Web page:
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|THE BOTTOM BUTTON||NUMBER OF STICHES|
|On the well-made dress shirt, the buttonholes are all cut and sewn vertically into the placket, except for the very bottom one, which is horizontal. This is because shirts used to button into the front of the trousers to prevent blousing, and even thought pants no longer accommodate this, the finest shirtmakers have clung to the tradition.||The more stitches the seam has, the more durable it will be with about 20 stitches per inch on a good shirt. Also, on a good shirts, stripes or checks should match exactly where the shoulder joins the sleeve.|
|THE SPILT YOKE||THE GUSSET|
|The origins of a spilt yoke lie in traditional shirtmaking. As people generally have shoulders of different heights, a spilt yoke can be used to adjust the fit of a shirt precisely to the customer's stature.||A gusset is added for reinforcement at the bottom of the shirt where the front and back join.|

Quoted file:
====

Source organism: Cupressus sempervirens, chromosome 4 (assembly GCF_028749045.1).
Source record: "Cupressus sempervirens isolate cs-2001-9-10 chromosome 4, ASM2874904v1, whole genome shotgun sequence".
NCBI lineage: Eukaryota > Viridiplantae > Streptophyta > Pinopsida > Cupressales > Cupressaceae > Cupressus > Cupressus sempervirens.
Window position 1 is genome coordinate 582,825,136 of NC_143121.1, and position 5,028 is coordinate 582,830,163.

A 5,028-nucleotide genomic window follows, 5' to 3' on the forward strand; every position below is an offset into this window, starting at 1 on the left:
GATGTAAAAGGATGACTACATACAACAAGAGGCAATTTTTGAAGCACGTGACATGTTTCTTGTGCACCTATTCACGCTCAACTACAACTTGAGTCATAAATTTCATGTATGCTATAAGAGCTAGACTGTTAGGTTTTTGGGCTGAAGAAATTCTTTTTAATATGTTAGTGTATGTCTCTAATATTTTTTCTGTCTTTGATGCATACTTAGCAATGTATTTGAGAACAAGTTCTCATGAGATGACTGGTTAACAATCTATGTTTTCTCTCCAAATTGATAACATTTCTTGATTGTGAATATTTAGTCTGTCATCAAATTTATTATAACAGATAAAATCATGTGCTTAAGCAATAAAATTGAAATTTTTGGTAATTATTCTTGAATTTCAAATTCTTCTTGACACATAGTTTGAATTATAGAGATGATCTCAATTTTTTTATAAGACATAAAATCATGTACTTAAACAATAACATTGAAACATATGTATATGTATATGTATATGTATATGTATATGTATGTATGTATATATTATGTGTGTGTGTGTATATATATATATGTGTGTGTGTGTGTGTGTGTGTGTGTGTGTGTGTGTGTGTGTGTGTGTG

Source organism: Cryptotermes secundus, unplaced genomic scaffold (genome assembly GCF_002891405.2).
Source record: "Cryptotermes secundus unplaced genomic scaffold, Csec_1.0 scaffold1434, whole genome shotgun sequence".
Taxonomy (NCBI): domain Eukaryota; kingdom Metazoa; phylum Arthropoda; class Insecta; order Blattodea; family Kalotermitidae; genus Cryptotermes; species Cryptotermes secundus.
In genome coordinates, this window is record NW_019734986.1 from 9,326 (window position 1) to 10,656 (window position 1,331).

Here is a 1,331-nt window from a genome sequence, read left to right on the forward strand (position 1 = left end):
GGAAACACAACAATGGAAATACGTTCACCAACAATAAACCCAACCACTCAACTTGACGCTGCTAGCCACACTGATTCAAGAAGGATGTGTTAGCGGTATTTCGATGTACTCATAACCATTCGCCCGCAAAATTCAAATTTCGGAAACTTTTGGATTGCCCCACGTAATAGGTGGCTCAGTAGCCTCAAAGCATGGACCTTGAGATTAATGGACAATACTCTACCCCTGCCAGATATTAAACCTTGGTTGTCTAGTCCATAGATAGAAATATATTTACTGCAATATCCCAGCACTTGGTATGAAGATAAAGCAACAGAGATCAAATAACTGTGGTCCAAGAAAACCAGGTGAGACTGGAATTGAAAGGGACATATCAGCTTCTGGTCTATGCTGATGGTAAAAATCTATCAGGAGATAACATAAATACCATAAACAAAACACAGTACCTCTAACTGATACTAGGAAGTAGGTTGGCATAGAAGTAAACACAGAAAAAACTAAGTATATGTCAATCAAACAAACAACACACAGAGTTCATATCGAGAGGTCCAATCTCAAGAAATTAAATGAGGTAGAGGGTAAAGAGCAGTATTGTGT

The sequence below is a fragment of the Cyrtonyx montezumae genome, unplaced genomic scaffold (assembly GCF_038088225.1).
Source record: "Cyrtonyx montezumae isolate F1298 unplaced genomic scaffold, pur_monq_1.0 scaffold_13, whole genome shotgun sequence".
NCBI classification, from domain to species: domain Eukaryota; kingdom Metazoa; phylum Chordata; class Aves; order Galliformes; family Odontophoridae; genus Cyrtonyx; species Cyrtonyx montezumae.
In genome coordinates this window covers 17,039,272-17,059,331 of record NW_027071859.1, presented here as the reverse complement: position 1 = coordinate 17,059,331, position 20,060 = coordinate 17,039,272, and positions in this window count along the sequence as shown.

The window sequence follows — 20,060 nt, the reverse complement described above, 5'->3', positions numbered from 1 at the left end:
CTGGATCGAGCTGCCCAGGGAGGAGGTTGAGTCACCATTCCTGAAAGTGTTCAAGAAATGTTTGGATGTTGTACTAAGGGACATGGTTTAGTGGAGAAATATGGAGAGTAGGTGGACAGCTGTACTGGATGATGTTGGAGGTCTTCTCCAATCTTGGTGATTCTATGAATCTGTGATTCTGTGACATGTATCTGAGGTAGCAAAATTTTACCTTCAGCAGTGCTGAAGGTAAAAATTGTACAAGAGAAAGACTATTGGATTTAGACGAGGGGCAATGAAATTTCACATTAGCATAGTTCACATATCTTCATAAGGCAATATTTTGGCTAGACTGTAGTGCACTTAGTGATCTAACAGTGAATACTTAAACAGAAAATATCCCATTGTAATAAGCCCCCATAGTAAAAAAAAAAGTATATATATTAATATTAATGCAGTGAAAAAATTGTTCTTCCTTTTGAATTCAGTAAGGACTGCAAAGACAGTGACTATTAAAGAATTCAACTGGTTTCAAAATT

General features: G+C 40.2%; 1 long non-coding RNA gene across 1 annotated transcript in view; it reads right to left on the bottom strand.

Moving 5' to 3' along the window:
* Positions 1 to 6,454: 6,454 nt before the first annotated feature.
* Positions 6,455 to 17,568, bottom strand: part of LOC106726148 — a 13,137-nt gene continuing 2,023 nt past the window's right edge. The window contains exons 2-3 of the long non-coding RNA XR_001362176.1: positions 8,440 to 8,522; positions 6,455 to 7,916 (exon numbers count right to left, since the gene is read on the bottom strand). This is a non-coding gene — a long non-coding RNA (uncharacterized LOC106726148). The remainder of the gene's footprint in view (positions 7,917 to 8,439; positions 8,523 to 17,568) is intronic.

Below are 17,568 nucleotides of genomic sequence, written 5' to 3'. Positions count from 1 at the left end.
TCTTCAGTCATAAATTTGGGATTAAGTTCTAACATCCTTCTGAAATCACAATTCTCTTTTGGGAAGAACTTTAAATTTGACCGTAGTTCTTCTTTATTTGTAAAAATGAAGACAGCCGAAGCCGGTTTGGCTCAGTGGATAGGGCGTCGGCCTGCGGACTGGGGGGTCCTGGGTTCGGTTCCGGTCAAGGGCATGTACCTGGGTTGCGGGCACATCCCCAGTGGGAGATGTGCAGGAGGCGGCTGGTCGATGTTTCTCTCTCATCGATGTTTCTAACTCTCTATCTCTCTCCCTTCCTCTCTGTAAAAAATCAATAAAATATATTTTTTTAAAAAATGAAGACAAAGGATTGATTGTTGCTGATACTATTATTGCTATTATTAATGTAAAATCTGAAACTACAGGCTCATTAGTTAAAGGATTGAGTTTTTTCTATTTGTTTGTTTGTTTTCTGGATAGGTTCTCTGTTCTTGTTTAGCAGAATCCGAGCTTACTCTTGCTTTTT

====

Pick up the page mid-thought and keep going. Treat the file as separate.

|THE PLACKET||THE BUTTONS|
|The place where the buttonholes run down the front of your shirt is called the placket. On a well-made dress shirt, the placket is a separate piece of material, sewn on with a single-needle machine. Alternately, in super-lightweight summer dress shirts, there may be no placket at all, in order to keep the shirt cool and elegant.||Mother-of-pearl buttons are a sign of a well-made shirt. The thicker the better, to withstand washings; four holes mean a better bind.|